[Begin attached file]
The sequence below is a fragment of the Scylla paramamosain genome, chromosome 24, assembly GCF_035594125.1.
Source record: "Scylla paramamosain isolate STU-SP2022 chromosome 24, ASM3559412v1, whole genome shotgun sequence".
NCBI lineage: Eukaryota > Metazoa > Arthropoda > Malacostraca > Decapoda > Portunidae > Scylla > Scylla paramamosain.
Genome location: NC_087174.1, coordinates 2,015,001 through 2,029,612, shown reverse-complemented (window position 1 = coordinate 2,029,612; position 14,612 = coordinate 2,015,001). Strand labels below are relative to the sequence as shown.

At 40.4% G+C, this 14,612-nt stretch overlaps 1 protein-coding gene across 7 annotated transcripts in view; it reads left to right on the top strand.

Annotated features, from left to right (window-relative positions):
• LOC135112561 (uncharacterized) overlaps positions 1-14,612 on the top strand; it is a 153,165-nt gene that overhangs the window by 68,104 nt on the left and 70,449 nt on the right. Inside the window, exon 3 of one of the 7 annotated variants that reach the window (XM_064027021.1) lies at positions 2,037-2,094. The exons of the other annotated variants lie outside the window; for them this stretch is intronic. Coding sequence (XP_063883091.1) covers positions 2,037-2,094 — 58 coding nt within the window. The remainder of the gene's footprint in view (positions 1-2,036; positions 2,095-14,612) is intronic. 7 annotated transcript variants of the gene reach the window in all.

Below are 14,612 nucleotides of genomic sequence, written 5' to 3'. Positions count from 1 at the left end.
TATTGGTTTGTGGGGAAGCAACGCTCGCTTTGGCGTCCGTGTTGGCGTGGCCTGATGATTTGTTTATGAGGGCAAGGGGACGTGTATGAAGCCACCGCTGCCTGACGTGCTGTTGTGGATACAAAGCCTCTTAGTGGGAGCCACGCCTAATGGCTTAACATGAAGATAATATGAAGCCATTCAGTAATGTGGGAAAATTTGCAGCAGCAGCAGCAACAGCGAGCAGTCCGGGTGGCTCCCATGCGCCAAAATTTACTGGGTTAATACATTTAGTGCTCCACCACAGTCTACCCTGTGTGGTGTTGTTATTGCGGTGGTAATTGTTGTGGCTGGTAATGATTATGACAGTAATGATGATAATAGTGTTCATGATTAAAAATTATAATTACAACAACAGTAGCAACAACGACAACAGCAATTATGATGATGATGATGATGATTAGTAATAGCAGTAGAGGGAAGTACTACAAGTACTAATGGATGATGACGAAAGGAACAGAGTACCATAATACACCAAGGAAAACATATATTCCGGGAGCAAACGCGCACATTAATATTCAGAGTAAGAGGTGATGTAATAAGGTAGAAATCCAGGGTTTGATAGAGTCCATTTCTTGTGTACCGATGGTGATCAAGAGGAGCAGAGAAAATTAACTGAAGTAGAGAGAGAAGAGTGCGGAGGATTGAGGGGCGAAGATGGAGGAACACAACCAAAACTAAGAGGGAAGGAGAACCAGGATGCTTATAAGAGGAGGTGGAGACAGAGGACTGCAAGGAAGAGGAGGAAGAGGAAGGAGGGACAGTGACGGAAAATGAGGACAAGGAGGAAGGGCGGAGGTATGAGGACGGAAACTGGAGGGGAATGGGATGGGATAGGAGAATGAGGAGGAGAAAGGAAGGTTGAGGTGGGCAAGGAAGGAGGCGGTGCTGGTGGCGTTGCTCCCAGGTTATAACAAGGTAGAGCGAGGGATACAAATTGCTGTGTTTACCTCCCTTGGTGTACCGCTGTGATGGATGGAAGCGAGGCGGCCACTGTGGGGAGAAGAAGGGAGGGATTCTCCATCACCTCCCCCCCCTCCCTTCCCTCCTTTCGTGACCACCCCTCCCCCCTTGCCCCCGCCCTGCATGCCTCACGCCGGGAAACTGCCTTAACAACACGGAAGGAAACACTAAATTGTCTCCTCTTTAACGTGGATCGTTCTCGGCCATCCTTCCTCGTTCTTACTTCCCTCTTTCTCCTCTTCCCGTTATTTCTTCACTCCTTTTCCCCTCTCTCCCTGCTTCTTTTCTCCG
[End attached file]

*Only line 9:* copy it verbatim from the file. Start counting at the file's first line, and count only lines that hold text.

TATTGGTTTGTGGGGAAGCAACGCTCGCTTTGGCGTCCGTGTTGGCGTGGCCTGATGATTTGTTTATGAGGGCAAGGGGACGTGTATGAAGCCACCGCTGCCTGACGTGCTGTTGTGGATACAAAGCCTCTTAGTGGGAGCCACGCCTAATGGCTTAACATGAAGATAATATGAAGCCATTCAGTAATGTGGGAAAATTTGCAGCAGCAGCAGCAACAGCGAGCAGTCCGGGTGGCTCCCATGCGCCAAAATTTACTGGGTTAATACATTTAGTGCTCCACCACAGTCTACCCTGTGTGGTGTTGTTATTGCGGTGGTAATTGTTGTGGCTGGTAATGATTATGACAGTAATGATGATAATAGTGTTCATGATTAAAAATTATAATTACAACAACAGTAGCAACAACGACAACAGCAATTATGATGATGATGATGATGATTAGTAATAGCAGTAGAGGGAAGTACTACAAGTACTAATGGATGATGACGAAAGGAACAGAGTACCATAATACACCAAGGAAAACATATATTCCGGGAGCAAACGCGCACATTAATATTCAGAGTAAGAGGTGATGTAATAAGGTAGAAATCCAGGGTTTGATAGAGTCCATTTCTTGTGTACCGATGGTGATCAAGAGGAGCAGAGAAAATTAACTGAAGTAGAGAGAGAAGAGTGCGGAGGATTGAGGGGCGAAGATGGAGGAACACAACCAAAACTAAGAGGGAAGGAGAACCAGGATGCTTATAAGAGGAGGTGGAGACAGAGGACTGCAAGGAAGAGGAGGAAGAGGAAGGAGGGACAGTGACGGAAAATGAGGACAAGGAGGAAGGGCGGAGGTATGAGGACGGAAACTGGAGGGGAATGGGATGGGATAGGAGAATGAGGAGGAGAAAGGAAGGTTGAGGTGGGCAAGGAAGGAGGCGGTGCTGGTGGCGTTGCTCCCAGGTTATAACAAGGTAGAGCGAGGGATACAAATTGCTGTGTTTACCTCCCTTGGTGTACCGCTGTGATGGATGGAAGCGAGGCGGCCACTGTGGGGAGAAGAAGGGAGGGATTCTCCATCACCTCCCCCCCCTCCCTTCCCTCCTTTCGTGACCACCCCTCCCCCCTTGCCCCCGCCCTGCATGCCTCACGCCGGGAAACTGCCTTAACAACACGGAAGGAAACACTAAATTGTCTCCTCTTTAACGTGGATCGTTCTCGGCCATCCTTCCTCGTTCTTACTTCCCTCTTTCTCCTCTTCCCGTTATTTCTTCACTCCTTTTCCCCTCTCTCCCTGCTTCTTTTCTCCG